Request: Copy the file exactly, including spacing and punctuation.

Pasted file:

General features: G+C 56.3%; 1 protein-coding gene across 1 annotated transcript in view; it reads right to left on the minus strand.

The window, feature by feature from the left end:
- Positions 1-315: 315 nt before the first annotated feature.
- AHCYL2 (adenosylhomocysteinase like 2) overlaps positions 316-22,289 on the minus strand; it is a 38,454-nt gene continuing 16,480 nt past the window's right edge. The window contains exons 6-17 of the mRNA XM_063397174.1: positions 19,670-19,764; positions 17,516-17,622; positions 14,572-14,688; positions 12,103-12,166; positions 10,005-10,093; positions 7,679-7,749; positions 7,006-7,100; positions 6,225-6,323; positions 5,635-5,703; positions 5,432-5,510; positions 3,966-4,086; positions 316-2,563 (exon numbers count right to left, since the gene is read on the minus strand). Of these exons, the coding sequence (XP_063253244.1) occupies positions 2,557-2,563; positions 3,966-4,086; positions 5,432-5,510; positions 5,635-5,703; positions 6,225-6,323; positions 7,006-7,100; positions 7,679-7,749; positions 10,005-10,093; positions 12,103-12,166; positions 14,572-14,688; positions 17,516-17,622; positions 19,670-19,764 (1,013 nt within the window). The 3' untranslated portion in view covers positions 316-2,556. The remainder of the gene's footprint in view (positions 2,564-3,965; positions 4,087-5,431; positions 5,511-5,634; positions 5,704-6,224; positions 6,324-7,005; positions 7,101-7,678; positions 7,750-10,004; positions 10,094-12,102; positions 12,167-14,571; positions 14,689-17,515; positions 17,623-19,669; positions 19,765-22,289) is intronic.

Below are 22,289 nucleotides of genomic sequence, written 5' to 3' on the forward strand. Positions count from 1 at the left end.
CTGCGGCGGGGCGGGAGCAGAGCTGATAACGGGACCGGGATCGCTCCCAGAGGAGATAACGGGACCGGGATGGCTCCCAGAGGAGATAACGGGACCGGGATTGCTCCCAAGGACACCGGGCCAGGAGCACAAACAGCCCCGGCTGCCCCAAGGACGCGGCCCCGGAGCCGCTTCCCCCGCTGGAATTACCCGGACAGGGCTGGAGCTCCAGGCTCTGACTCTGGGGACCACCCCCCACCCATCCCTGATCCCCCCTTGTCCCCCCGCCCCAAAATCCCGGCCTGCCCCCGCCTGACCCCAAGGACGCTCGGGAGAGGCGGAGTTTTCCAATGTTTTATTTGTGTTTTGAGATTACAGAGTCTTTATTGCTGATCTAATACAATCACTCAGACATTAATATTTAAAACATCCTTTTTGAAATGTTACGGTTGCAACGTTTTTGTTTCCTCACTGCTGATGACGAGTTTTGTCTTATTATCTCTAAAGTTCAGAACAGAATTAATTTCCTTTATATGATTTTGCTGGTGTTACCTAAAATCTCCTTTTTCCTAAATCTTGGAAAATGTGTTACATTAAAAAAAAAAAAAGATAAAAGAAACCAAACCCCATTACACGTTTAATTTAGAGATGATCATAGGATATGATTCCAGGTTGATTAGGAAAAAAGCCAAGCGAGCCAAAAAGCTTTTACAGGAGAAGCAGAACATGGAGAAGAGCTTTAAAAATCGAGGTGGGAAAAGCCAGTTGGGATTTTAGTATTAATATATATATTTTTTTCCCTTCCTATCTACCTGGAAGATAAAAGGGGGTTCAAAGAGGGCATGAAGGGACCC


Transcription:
General features: G+C 56.3%; 1 protein-coding gene across 1 annotated transcript in view; it reads right to left on the minus strand.

The window, feature by feature from the left end:
- Positions 1-315: 315 nt before the first annotated feature.
- AHCYL2 (adenosylhomocysteinase like 2) overlaps positions 316-22,289 on the minus strand; it is a 38,454-nt gene continuing 16,480 nt past the window's right edge. The window contains exons 6-17 of the mRNA XM_063397174.1: positions 19,670-19,764; positions 17,516-17,622; positions 14,572-14,688; positions 12,103-12,166; positions 10,005-10,093; positions 7,679-7,749; positions 7,006-7,100; positions 6,225-6,323; positions 5,635-5,703; positions 5,432-5,510; positions 3,966-4,086; positions 316-2,563 (exon numbers count right to left, since the gene is read on the minus strand). Of these exons, the coding sequence (XP_063253244.1) occupies positions 2,557-2,563; positions 3,966-4,086; positions 5,432-5,510; positions 5,635-5,703; positions 6,225-6,323; positions 7,006-7,100; positions 7,679-7,749; positions 10,005-10,093; positions 12,103-12,166; positions 14,572-14,688; positions 17,516-17,622; positions 19,670-19,764 (1,013 nt within the window). The 3' untranslated portion in view covers positions 316-2,556. The remainder of the gene's footprint in view (positions 2,564-3,965; positions 4,087-5,431; positions 5,511-5,634; positions 5,704-6,224; positions 6,324-7,005; positions 7,101-7,678; positions 7,750-10,004; positions 10,094-12,102; positions 12,167-14,571; positions 14,689-17,515; positions 17,623-19,669; positions 19,765-22,289) is intronic.

Below are 22,289 nucleotides of genomic sequence, written 5' to 3' on the forward strand. Positions count from 1 at the left end.
CTGCGGCGGGGCGGGAGCAGAGCTGATAACGGGACCGGGATCGCTCCCAGAGGAGATAACGGGACCGGGATGGCTCCCAGAGGAGATAACGGGACCGGGATTGCTCCCAAGGACACCGGGCCAGGAGCACAAACAGCCCCGGCTGCCCCAAGGACGCGGCCCCGGAGCCGCTTCCCCCGCTGGAATTACCCGGACAGGGCTGGAGCTCCAGGCTCTGACTCTGGGGACCACCCCCCACCCATCCCTGATCCCCCCTTGTCCCCCCGCCCCAAAATCCCGGCCTGCCCCCGCCTGACCCCAAGGACGCTCGGGAGAGGCGGAGTTTTCCAATGTTTTATTTGTGTTTTGAGATTACAGAGTCTTTATTGCTGATCTAATACAATCACTCAGACATTAATATTTAAAACATCCTTTTTGAAATGTTACGGTTGCAACGTTTTTGTTTCCTCACTGCTGATGACGAGTTTTGTCTTATTATCTCTAAAGTTCAGAACAGAATTAATTTCCTTTATATGATTTTGCTGGTGTTACCTAAAATCTCCTTTTTCCTAAATCTTGGAAAATGTGTTACATTAAAAAAAAAAAAAGATAAAAGAAACCAAACCCCATTACACGTTTAATTTAGAGATGATCATAGGATATGATTCCAGGTTGATTAGGAAAAAAGCCAAGCGAGCCAAAAAGCTTTTACAGGAGAAGCAGAACATGGAGAAGAGCTTTAAAAATCGAGGTGGGAAAAGCCAGTTGGGATTTTAGTATTAATATATATATTTTTTTCCCTTCCTATCTACCTGGAAGATAAAAGGGGGTTCAAAGAGGGCATGAAGGGACCC